Aarrgghh! False New Media Meme Claims That War Critics Across The Board See Progress In Iraq
August 9, 2007 -- 5:46 PM EST // //
Okay, this is getting serious. The media carnival about alleged war critics Michael O'Hanlon and Kenneth Pollack "suddenly" expressing optimism about the surge is now threatening to balloon into something much larger than those two, a meme much more grotesque and Frankenstein-like. Call it a Franken-meme.
The new Franken-meme goes like this: War critics in general -- not just the Dynamic Duo from Brookings -- are now "conceding" that real, honest-to-God military progress is being made in Iraq.
I'm not kidding. Take a look at this piece by the Associated Press, which claims in its headline:
Iraq critics concede military progress
"Even some critics of President Bush's Iraq war policies are conceding there is evidence of recent improvements from a military standpoint," the piece tells us. But here's the funny thing, though: All the evidence offered in the article in support of this thesis -- with the possible exception of one very dubious piece of info -- is thoroughly bogus.
Let's get the easy one out of the way. With tedious and depressing predictability, the chief piece of evidence cited for the piece is -- yup -- the O'Hanlon and Pollack Op ed. You already know the drill on this one.
The second piece of evidence: "Leading anti-war Democrat Rep. John Murtha of Pennsylvania predicted that U.S. commanders will begin drawing down troop levels early next year and that Congress can be more flexible in setting a fixed deadline for ending the U.S. occupation."
But this prediction by Murtha simply isn't a concession of progress in any way. What Murtha has been saying is that commanders will be forced to draw down troops because the military's overstretched -- and as a result, there's less of a need for a fixed withdrawal timeline. Whether you agree with Murtha or not, this simply doesn't support the AP's thesis. Indeed, GOP House leader John Boehner recently attacked Murtha for not acknowledging progress in Iraq.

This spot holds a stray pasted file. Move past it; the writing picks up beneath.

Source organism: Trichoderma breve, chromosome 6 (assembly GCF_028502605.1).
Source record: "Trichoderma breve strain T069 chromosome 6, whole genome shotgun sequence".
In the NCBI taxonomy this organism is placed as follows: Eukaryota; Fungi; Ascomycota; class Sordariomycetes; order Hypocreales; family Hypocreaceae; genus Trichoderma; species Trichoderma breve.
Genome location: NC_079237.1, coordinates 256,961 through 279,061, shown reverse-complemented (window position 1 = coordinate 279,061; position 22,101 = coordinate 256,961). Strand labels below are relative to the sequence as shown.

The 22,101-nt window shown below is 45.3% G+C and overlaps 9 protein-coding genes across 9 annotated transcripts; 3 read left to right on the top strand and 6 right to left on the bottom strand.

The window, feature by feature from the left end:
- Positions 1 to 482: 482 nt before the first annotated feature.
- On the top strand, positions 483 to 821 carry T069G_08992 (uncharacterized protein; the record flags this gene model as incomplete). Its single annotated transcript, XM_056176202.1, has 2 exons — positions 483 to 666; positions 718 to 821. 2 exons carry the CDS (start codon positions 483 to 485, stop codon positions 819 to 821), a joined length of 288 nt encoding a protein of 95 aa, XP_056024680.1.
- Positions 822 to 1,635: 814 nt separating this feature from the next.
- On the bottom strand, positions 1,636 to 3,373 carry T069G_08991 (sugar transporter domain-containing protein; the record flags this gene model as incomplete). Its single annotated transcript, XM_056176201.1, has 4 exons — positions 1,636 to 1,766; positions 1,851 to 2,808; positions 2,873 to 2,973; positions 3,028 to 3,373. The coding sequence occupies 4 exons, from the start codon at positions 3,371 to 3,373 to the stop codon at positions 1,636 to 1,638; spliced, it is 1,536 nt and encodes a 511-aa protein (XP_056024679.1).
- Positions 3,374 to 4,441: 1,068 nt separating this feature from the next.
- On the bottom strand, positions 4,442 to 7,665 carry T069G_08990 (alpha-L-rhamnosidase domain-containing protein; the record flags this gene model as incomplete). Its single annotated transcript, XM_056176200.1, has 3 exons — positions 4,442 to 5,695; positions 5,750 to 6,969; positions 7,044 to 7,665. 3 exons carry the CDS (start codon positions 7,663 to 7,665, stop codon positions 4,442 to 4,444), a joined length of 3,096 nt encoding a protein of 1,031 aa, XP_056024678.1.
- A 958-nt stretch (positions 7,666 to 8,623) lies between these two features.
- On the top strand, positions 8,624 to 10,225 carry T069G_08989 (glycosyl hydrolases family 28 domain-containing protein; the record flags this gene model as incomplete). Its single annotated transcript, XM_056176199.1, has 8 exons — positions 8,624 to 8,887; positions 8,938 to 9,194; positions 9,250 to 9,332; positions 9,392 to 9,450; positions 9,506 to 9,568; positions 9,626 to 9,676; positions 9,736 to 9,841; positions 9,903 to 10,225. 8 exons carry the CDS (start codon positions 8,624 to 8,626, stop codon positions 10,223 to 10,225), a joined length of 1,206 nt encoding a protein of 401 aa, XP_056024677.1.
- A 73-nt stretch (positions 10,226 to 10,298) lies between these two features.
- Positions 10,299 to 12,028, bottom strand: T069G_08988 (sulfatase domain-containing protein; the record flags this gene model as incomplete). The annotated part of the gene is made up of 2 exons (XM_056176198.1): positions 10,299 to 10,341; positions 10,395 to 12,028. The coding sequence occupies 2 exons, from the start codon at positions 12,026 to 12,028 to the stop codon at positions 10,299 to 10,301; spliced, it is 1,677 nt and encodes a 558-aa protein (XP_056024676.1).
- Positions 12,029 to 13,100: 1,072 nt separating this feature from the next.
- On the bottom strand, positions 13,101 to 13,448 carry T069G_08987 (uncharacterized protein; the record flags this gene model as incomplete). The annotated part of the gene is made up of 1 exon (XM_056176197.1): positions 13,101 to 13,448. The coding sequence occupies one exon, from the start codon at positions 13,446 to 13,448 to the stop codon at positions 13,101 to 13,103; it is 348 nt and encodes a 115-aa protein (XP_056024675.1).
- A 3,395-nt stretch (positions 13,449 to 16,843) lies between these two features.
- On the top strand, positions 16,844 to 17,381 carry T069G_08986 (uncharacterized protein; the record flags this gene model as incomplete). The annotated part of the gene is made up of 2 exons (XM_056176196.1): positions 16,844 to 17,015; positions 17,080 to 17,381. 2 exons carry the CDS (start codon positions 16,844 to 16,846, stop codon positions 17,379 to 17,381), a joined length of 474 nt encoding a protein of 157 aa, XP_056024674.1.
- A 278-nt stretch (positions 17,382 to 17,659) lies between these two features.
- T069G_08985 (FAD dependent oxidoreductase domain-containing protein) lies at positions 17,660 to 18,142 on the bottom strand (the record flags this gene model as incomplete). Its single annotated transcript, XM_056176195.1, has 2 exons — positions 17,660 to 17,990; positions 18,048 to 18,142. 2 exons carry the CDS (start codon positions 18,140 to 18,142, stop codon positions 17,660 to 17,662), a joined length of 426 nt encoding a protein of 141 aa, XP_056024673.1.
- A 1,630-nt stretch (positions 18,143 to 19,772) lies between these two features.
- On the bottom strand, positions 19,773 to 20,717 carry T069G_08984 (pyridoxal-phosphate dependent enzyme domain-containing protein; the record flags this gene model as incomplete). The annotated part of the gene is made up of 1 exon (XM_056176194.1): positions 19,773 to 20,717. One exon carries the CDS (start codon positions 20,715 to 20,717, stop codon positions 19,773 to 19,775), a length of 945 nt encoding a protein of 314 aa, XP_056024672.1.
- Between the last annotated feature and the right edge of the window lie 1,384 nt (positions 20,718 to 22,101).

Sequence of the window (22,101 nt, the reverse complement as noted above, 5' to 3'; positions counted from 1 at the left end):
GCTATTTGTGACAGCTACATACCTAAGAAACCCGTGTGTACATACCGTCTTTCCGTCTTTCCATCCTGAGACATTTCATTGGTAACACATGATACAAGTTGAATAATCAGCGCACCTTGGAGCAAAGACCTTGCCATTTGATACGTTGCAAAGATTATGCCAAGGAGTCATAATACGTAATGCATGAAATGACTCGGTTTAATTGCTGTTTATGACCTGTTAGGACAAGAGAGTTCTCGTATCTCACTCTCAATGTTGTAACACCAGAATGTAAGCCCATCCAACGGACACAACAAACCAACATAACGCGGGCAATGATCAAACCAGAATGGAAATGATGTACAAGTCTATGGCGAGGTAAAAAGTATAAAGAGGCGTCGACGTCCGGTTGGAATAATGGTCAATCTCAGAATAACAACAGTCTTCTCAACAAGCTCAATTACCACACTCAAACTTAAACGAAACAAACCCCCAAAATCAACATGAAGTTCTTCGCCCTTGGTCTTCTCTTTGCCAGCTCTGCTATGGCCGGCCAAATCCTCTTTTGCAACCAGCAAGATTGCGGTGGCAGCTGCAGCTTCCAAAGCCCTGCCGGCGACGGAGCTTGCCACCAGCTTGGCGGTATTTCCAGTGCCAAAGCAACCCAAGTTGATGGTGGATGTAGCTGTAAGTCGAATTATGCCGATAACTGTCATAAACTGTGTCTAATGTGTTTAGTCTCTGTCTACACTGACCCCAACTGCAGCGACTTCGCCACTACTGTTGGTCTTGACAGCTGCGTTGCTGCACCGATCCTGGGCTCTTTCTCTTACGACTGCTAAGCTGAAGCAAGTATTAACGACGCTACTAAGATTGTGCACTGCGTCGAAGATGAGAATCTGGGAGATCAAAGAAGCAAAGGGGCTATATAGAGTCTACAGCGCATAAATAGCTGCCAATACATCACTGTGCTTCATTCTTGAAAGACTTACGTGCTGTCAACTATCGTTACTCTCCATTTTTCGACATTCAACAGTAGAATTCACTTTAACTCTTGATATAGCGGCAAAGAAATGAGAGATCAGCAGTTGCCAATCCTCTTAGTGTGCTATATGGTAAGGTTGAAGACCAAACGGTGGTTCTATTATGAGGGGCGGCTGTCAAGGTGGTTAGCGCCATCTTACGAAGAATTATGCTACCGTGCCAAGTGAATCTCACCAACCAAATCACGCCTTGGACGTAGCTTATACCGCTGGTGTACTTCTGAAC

The only piece of evidence here that comes remotely close to supporting the AP's thesis is that Dem Senator Dick Durbin recently said that the troops were "making some measurable progress, but it's slow going" and that the troops were showing "some progress towards security."
But as Steve Benen argued the other day, even this isn't really an expression of confidence in any meaningful broader sense. As Benen says, Durbin is pointing to isolated pockets of progress that don't add up to progress on the broader mission in any way. But even if you count Durbin's tepid confidence in isolated bits of progress, that's only one person -- the other scattered voices in the piece aren't even described as war critics.
The AP isn't the only big news org that's playing this phony game, by the way. Today's Washington Post ran a piece on Anthony Cordesman's report demonstrating real pessimism about our prospects for success in Iraq. The piece strongly stressed Cordesman's view that we could conceivably succeed in Iraq if this, that or the other fluke took place -- without noting that Cordesman himself said he differed with O'Hanlon and Pollack's assessments of the situation in Iraq. Just a stunning omission. Even better, WaPo described Cordesman's "optimism about the war" -- even though he wrote: "From my perspective, the U.S. now has only uncertain, high risk options in Iraq." That strike you as optimistic?
Anyway, ladies and gents, you're watching a new and very ugly media Franken-meme grow before your very eyes. You've been warned...
Update: Think Progress advances the story, publishing this video of Cordesman saying that the surge is failing. Does this man sound optimistic to you, as WaPo described him today?
And Atrios says: "Sometimes it's enough to make one a conspiracy theorist." This really gets at exactly what's so damn dispiriting about this.